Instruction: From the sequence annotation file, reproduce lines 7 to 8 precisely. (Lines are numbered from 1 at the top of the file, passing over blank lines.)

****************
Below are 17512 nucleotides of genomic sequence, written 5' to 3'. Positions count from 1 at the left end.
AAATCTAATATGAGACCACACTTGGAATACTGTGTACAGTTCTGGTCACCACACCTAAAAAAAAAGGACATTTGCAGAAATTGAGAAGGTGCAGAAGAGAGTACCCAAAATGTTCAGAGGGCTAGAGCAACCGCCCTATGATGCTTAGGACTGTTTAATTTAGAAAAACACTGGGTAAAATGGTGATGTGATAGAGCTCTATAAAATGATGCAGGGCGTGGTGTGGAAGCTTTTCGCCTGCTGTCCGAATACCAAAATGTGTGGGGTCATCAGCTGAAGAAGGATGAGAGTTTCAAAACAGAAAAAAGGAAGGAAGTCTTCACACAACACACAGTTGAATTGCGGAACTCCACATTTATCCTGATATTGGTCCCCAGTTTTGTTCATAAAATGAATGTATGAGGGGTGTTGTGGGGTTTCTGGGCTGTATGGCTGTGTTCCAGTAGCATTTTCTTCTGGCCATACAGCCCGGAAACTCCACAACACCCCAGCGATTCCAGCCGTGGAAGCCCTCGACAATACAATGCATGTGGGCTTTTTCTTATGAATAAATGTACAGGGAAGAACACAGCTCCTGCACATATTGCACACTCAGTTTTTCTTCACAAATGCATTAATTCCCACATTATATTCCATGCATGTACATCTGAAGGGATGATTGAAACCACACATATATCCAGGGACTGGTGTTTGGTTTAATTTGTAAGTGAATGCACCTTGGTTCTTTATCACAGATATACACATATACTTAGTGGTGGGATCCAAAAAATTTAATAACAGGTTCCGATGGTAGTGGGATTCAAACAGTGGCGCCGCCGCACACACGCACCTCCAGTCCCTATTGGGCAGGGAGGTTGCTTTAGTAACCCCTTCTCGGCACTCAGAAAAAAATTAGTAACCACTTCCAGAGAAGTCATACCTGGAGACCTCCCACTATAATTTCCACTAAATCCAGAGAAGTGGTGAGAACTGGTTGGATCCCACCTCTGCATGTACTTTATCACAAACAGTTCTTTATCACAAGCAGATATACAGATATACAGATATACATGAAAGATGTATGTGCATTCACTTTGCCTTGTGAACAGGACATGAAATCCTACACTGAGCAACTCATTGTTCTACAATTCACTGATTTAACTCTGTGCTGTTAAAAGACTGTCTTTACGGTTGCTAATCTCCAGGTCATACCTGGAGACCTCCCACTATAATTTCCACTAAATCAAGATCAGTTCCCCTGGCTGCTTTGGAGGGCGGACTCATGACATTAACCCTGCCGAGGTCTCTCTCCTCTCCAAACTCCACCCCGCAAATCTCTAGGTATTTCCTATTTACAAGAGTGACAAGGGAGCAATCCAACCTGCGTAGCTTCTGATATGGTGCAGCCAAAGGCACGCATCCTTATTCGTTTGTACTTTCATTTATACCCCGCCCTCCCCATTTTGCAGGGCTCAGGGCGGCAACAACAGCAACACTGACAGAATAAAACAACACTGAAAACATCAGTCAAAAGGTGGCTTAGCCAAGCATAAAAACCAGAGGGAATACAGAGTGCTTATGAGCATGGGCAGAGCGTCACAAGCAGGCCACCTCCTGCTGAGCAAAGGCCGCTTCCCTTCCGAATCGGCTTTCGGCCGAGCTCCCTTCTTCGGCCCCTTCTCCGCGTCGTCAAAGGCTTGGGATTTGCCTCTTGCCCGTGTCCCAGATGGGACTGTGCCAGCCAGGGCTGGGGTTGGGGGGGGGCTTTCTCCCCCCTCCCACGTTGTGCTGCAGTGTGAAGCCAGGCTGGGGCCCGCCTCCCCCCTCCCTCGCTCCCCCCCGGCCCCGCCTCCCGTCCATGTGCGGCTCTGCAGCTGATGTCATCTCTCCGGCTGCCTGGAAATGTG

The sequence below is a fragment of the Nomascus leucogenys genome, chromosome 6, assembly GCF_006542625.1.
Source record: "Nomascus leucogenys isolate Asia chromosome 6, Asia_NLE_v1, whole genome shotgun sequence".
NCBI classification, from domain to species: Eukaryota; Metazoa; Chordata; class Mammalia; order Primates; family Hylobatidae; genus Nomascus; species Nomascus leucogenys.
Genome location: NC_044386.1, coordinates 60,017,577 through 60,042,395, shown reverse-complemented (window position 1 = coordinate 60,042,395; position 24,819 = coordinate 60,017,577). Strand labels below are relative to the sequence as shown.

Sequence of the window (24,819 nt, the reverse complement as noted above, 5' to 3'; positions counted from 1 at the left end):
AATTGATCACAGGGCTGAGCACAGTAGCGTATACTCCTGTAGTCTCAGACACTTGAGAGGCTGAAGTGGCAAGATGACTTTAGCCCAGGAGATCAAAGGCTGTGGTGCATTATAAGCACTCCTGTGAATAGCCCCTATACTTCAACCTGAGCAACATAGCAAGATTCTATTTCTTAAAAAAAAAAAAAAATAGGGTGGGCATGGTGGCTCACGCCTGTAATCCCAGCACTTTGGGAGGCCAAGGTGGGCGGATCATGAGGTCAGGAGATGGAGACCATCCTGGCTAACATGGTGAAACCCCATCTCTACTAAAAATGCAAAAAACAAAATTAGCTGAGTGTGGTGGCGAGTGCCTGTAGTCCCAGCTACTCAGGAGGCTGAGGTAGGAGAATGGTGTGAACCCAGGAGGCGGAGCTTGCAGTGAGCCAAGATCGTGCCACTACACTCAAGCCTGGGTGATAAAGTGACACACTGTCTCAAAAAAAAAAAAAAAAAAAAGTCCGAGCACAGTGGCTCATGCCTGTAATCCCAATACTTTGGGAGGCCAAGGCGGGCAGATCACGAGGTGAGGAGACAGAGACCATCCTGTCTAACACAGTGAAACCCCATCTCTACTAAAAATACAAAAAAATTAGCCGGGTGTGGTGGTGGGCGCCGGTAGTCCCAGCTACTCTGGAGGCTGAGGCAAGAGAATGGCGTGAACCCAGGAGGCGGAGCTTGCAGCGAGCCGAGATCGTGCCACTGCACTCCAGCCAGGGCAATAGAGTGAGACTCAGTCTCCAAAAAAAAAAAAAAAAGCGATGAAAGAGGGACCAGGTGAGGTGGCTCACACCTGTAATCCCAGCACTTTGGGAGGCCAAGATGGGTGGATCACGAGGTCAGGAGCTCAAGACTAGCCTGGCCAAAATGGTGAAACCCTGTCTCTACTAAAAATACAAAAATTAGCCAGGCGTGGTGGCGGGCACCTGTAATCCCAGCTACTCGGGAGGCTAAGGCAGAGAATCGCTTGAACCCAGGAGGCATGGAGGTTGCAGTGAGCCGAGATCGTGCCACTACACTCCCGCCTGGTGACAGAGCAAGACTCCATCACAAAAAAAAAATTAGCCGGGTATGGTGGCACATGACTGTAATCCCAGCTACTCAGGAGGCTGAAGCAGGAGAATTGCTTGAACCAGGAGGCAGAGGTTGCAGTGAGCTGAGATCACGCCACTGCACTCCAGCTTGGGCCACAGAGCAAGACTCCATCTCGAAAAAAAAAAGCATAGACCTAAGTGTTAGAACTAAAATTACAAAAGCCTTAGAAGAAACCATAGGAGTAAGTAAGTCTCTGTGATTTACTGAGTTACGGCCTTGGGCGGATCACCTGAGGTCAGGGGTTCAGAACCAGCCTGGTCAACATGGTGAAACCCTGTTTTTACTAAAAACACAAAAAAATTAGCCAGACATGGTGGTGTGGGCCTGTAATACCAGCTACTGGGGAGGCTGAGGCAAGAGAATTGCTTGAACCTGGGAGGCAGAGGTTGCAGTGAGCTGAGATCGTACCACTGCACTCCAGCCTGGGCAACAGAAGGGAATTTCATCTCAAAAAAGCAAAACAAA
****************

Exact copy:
Sequence of the window (24,819 nt, the reverse complement as noted above, 5' to 3'; positions counted from 1 at the left end):
AATTGATCACAGGGCTGAGCACAGTAGCGTATACTCCTGTAGTCTCAGACACTTGAGAGGCTGAAGTGGCAAGATGACTTTAGCCCAGGAGATCAAAGGCTGTGGTGCATTATAAGCACTCCTGTGAATAGCCCCTATACTTCAACCTGAGCAACATAGCAAGATTCTATTTCTTAAAAAAAAAAAAAAATAGGGTGGGCATGGTGGCTCACGCCTGTAATCCCAGCACTTTGGGAGGCCAAGGTGGGCGGATCATGAGGTCAGGAGATGGAGACCATCCTGGCTAACATGGTGAAACCCCATCTCTACTAAAAATGCAAAAAACAAAATTAGCTGAGTGTGGTGGCGAGTGCCTGTAGTCCCAGCTACTCAGGAGGCTGAGGTAGGAGAATGGTGTGAACCCAGGAGGCGGAGCTTGCAGTGAGCCAAGATCGTGCCACTACACTCAAGCCTGGGTGATAAAGTGACACACTGTCTCAAAAAAAAAAAAAAAAAAAAGTCCGAGCACAGTGGCTCATGCCTGTAATCCCAATACTTTGGGAGGCCAAGGCGGGCAGATCACGAGGTGAGGAGACAGAGACCATCCTGTCTAACACAGTGAAACCCCATCTCTACTAAAAATACAAAAAAATTAGCCGGGTGTGGTGGTGGGCGCCGGTAGTCCCAGCTACTCTGGAGGCTGAGGCAAGAGAATGGCGTGAACCCAGGAGGCGGAGCTTGCAGCGAGCCGAGATCGTGCCACTGCACTCCAGCCAGGGCAATAGAGTGAGACTCAGTCTCCAAAAAAAAAAAAAAAAGCGATGAAAGAGGGACCAGGTGAGGTGGCTCACACCTGTAATCCCAGCACTTTGGGAGGCCAAGATGGGTGGATCACGAGGTCAGGAGCTCAAGACTAGCCTGGCCAAAATGGTGAAACCCTGTCTCTACTAAAAATACAAAAATTAGCCAGGCGTGGTGGCGGGCACCTGTAATCCCAGCTACTCGGGAGGCTAAGGCAGAGAATCGCTTGAACCCAGGAGGCATGGAGGTTGCAGTGAGCCGAGATCGTGCCACTACACTCCCGCCTGGTGACAGAGCAAGACTCCATCACAAAAAAAAAATTAGCCGGGTATGGTGGCACATGACTGTAATCCCAGCTACTCAGGAGGCTGAAGCAGGAGAATTGCTTGAACCAGGAGGCAGAGGTTGCAGTGAGCTGAGATCACGCCACTGCACTCCAGCTTGGGCCACAGAGCAAGACTCCATCTCGAAAAAAAAAAGCATAGACCTAAGTGTTAGAACTAAAATTACAAAAGCCTTAGAAGAAACCATAGGAGTAAGTAAGTCTCTGTGATTTACTGAGTTACGGCCTTGGGCGGATCACCTGAGGTCAGGGGTTCAGAACCAGCCTGGTCAACATGGTGAAACCCTGTTTTTACTAAAAACACAAAAAAATTAGCCAGACATGGTGGTGTGGGCCTGTAATACCAGCTACTGGGGAGGCTGAGGCAAGAGAATTGCTTGAACCTGGGAGGCAGAGGTTGCAGTGAGCTGAGATCGTACCACTGCACTCCAGCCTGGGCAACAGAAGGGAATTTCATCTCAAAAAAGCAAAACAAA